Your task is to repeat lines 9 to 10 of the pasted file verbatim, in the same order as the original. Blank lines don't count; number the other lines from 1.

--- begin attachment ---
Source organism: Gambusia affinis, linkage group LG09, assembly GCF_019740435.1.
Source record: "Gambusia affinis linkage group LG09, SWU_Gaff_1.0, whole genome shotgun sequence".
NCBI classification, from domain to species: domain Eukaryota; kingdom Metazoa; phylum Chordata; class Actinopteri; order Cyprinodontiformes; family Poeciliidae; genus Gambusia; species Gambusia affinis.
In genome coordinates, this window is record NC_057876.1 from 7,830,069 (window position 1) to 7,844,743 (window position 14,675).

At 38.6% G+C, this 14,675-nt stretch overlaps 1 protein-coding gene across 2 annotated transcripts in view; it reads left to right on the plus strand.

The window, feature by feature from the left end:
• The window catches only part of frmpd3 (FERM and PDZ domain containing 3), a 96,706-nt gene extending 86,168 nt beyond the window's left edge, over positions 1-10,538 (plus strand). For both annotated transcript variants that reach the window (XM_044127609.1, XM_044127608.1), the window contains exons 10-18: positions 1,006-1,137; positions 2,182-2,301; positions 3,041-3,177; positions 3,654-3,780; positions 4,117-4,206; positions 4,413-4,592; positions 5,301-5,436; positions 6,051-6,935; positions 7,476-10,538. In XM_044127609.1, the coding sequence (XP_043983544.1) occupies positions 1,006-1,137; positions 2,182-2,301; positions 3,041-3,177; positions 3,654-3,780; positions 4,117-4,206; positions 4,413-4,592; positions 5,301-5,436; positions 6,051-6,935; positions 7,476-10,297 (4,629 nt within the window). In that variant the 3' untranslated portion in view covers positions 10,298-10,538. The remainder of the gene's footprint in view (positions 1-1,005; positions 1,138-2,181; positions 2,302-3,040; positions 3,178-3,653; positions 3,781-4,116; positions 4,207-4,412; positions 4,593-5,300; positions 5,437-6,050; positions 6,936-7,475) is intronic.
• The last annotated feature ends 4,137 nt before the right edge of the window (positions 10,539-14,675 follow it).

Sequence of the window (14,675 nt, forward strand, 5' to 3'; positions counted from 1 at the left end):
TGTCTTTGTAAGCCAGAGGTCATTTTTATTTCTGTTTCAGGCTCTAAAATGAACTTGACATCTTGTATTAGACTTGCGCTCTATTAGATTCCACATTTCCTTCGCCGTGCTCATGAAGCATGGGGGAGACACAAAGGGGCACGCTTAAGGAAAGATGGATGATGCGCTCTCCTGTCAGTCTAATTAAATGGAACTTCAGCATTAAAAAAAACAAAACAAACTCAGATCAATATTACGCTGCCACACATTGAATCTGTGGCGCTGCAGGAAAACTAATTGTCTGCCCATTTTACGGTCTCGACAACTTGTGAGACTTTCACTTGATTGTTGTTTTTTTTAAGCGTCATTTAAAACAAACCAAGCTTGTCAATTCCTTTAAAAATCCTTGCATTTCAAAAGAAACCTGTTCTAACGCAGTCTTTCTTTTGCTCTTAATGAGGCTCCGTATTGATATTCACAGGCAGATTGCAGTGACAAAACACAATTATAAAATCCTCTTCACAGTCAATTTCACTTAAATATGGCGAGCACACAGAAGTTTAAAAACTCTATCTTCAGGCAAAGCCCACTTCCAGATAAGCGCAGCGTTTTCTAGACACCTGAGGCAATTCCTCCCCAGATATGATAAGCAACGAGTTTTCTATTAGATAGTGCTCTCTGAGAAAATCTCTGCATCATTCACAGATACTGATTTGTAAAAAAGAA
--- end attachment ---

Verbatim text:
Sequence of the window (14,675 nt, forward strand, 5' to 3'; positions counted from 1 at the left end):
TGTCTTTGTAAGCCAGAGGTCATTTTTATTTCTGTTTCAGGCTCTAAAATGAACTTGACATCTTGTATTAGACTTGCGCTCTATTAGATTCCACATTTCCTTCGCCGTGCTCATGAAGCATGGGGGAGACACAAAGGGGCACGCTTAAGGAAAGATGGATGATGCGCTCTCCTGTCAGTCTAATTAAATGGAACTTCAGCATTAAAAAAAACAAAACAAACTCAGATCAATATTACGCTGCCACACATTGAATCTGTGGCGCTGCAGGAAAACTAATTGTCTGCCCATTTTACGGTCTCGACAACTTGTGAGACTTTCACTTGATTGTTGTTTTTTTTAAGCGTCATTTAAAACAAACCAAGCTTGTCAATTCCTTTAAAAATCCTTGCATTTCAAAAGAAACCTGTTCTAACGCAGTCTTTCTTTTGCTCTTAATGAGGCTCCGTATTGATATTCACAGGCAGATTGCAGTGACAAAACACAATTATAAAATCCTCTTCACAGTCAATTTCACTTAAATATGGCGAGCACACAGAAGTTTAAAAACTCTATCTTCAGGCAAAGCCCACTTCCAGATAAGCGCAGCGTTTTCTAGACACCTGAGGCAATTCCTCCCCAGATATGATAAGCAACGAGTTTTCTATTAGATAGTGCTCTCTGAGAAAATCTCTGCATCATTCACAGATACTGATTTGTAAAAAAGAA